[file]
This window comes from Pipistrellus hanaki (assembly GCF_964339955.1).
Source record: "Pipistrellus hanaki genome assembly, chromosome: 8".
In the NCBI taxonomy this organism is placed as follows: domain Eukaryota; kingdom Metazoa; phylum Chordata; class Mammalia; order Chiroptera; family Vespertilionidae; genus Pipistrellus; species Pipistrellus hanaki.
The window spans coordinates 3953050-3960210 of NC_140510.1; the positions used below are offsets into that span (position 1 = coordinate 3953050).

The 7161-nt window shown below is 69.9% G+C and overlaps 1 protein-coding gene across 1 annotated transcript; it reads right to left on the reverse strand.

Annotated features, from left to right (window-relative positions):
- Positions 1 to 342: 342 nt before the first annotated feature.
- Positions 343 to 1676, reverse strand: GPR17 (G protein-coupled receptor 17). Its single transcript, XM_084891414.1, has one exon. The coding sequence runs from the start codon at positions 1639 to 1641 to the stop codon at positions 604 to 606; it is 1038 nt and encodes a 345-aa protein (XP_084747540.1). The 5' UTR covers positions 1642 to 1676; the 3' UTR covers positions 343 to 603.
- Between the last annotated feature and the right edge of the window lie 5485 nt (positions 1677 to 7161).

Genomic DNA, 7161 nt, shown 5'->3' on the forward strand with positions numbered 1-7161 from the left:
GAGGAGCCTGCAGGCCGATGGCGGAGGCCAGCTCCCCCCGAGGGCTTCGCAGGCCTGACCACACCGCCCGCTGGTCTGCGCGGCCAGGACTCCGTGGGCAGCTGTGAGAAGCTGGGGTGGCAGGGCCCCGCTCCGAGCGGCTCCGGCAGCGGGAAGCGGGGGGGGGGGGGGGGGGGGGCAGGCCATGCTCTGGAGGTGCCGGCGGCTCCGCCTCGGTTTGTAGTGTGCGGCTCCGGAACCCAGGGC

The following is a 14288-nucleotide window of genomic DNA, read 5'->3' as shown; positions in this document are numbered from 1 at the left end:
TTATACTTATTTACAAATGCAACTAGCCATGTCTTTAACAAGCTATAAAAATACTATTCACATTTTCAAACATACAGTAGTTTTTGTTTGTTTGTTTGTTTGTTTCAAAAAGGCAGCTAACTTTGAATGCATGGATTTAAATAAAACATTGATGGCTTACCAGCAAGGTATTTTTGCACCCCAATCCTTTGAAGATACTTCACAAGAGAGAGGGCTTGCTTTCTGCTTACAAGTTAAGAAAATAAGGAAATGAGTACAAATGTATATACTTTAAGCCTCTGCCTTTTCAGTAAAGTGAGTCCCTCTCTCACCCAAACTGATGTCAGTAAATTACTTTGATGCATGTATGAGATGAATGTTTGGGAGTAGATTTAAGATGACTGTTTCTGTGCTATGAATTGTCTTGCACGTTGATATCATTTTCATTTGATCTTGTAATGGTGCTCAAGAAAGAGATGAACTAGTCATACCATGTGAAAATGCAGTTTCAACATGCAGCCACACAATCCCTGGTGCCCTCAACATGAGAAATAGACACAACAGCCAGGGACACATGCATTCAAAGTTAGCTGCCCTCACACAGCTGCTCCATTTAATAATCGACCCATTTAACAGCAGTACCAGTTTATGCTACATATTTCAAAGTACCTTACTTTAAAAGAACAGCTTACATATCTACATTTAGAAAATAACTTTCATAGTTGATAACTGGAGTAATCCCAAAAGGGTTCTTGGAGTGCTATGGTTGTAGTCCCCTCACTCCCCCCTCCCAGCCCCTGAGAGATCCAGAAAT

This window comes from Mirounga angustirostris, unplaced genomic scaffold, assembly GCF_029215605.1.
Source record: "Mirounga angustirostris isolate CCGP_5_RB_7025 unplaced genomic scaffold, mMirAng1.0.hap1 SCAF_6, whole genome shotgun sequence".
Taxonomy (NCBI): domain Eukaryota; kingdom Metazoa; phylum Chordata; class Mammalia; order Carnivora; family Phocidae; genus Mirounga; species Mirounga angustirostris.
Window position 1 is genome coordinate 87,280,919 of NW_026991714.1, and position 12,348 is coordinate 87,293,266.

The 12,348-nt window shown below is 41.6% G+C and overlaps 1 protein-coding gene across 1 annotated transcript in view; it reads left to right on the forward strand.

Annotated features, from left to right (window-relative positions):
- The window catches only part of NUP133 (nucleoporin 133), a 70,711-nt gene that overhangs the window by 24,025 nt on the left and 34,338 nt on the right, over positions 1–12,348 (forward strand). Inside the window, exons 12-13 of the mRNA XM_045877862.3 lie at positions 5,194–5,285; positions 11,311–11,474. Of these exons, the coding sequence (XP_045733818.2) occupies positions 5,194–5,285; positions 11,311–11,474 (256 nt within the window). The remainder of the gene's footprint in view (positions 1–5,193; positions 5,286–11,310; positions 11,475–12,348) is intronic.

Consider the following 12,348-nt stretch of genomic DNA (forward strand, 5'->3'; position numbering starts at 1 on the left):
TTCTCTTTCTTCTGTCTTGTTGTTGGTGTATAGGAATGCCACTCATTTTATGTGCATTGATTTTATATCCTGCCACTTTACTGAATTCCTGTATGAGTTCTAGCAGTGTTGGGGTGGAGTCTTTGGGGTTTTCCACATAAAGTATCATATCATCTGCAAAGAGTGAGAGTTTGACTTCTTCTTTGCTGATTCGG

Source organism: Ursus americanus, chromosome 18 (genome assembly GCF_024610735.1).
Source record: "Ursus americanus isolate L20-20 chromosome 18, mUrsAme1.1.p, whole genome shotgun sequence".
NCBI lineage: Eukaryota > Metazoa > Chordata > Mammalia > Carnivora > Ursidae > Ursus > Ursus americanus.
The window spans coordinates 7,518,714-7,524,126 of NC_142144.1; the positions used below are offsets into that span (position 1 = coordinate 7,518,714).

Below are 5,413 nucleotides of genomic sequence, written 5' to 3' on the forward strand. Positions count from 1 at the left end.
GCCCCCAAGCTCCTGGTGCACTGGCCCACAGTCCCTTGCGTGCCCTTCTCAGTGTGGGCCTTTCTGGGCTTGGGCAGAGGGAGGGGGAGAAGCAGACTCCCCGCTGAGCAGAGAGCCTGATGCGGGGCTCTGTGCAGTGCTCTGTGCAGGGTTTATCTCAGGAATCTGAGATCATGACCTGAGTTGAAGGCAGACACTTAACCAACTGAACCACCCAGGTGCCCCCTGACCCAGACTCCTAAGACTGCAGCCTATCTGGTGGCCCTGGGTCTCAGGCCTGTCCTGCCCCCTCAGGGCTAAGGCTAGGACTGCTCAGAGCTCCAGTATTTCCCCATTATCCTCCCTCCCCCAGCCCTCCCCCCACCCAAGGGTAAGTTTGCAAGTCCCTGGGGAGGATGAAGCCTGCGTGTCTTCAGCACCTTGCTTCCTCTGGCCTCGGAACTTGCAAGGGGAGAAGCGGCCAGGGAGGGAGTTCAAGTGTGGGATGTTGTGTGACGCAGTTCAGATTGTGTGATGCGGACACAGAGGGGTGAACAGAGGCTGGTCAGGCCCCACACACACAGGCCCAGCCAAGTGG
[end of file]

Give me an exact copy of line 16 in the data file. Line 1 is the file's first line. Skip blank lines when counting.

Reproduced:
Taxonomy (NCBI): domain Eukaryota; kingdom Metazoa; phylum Chordata; class Mammalia; order Carnivora; family Phocidae; genus Mirounga; species Mirounga angustirostris.